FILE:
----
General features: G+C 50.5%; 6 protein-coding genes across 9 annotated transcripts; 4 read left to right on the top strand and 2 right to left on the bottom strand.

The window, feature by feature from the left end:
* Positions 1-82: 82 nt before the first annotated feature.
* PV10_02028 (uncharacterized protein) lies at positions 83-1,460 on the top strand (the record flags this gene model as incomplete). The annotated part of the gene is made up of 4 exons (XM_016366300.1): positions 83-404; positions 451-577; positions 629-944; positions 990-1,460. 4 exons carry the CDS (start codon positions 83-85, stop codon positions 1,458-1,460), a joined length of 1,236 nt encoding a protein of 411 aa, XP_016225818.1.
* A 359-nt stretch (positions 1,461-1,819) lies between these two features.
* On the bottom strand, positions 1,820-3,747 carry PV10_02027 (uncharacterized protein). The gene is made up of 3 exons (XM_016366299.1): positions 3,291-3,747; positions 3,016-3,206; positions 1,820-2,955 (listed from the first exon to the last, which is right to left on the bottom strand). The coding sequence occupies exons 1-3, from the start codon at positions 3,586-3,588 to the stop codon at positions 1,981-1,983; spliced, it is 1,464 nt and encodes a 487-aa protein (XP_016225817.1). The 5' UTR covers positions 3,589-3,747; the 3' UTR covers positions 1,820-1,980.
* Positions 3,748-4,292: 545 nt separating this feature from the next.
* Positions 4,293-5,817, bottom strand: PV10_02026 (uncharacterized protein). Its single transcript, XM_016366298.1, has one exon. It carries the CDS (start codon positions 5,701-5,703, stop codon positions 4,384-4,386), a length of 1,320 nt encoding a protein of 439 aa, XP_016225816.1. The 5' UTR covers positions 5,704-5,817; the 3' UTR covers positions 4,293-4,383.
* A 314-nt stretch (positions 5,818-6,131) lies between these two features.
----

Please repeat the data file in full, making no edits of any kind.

General features: G+C 50.5%; 6 protein-coding genes across 9 annotated transcripts; 4 read left to right on the top strand and 2 right to left on the bottom strand.

The window, feature by feature from the left end:
* Positions 1-82: 82 nt before the first annotated feature.
* PV10_02028 (uncharacterized protein) lies at positions 83-1,460 on the top strand (the record flags this gene model as incomplete). The annotated part of the gene is made up of 4 exons (XM_016366300.1): positions 83-404; positions 451-577; positions 629-944; positions 990-1,460. 4 exons carry the CDS (start codon positions 83-85, stop codon positions 1,458-1,460), a joined length of 1,236 nt encoding a protein of 411 aa, XP_016225818.1.
* A 359-nt stretch (positions 1,461-1,819) lies between these two features.
* On the bottom strand, positions 1,820-3,747 carry PV10_02027 (uncharacterized protein). The gene is made up of 3 exons (XM_016366299.1): positions 3,291-3,747; positions 3,016-3,206; positions 1,820-2,955 (listed from the first exon to the last, which is right to left on the bottom strand). The coding sequence occupies exons 1-3, from the start codon at positions 3,586-3,588 to the stop codon at positions 1,981-1,983; spliced, it is 1,464 nt and encodes a 487-aa protein (XP_016225817.1). The 5' UTR covers positions 3,589-3,747; the 3' UTR covers positions 1,820-1,980.
* Positions 3,748-4,292: 545 nt separating this feature from the next.
* Positions 4,293-5,817, bottom strand: PV10_02026 (uncharacterized protein). Its single transcript, XM_016366298.1, has one exon. It carries the CDS (start codon positions 5,701-5,703, stop codon positions 4,384-4,386), a length of 1,320 nt encoding a protein of 439 aa, XP_016225816.1. The 5' UTR covers positions 5,704-5,817; the 3' UTR covers positions 4,293-4,383.
* A 314-nt stretch (positions 5,818-6,131) lies between these two features.